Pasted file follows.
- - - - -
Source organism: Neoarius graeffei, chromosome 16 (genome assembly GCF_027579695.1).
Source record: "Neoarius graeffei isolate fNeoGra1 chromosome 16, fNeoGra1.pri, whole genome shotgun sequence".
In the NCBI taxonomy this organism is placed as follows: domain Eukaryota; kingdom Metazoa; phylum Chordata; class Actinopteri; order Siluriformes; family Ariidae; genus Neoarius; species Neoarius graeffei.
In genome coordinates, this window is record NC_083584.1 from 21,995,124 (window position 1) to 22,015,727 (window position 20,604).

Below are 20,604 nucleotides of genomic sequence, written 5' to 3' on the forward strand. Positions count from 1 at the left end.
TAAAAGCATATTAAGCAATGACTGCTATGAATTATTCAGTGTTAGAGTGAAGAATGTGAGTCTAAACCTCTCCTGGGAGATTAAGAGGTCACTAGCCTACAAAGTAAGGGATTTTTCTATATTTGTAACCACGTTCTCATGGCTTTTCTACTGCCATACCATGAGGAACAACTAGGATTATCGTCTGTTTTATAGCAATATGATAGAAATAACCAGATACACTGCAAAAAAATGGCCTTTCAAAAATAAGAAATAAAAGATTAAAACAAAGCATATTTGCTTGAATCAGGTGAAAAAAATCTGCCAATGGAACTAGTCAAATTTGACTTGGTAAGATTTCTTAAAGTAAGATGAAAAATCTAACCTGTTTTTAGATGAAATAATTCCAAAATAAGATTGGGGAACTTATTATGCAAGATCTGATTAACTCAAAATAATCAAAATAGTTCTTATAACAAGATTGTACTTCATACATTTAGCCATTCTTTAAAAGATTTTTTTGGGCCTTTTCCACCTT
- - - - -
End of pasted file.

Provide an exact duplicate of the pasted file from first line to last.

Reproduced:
Source organism: Neoarius graeffei, chromosome 16 (genome assembly GCF_027579695.1).
Source record: "Neoarius graeffei isolate fNeoGra1 chromosome 16, fNeoGra1.pri, whole genome shotgun sequence".
In the NCBI taxonomy this organism is placed as follows: domain Eukaryota; kingdom Metazoa; phylum Chordata; class Actinopteri; order Siluriformes; family Ariidae; genus Neoarius; species Neoarius graeffei.
In genome coordinates, this window is record NC_083584.1 from 21,995,124 (window position 1) to 22,015,727 (window position 20,604).

Below are 20,604 nucleotides of genomic sequence, written 5' to 3' on the forward strand. Positions count from 1 at the left end.
TAAAAGCATATTAAGCAATGACTGCTATGAATTATTCAGTGTTAGAGTGAAGAATGTGAGTCTAAACCTCTCCTGGGAGATTAAGAGGTCACTAGCCTACAAAGTAAGGGATTTTTCTATATTTGTAACCACGTTCTCATGGCTTTTCTACTGCCATACCATGAGGAACAACTAGGATTATCGTCTGTTTTATAGCAATATGATAGAAATAACCAGATACACTGCAAAAAAATGGCCTTTCAAAAATAAGAAATAAAAGATTAAAACAAAGCATATTTGCTTGAATCAGGTGAAAAAAATCTGCCAATGGAACTAGTCAAATTTGACTTGGTAAGATTTCTTAAAGTAAGATGAAAAATCTAACCTGTTTTTAGATGAAATAATTCCAAAATAAGATTGGGGAACTTATTATGCAAGATCTGATTAACTCAAAATAATCAAAATAGTTCTTATAACAAGATTGTACTTCATACATTTAGCCATTCTTTAAAAGATTTTTTTGGGCCTTTTCCACCTT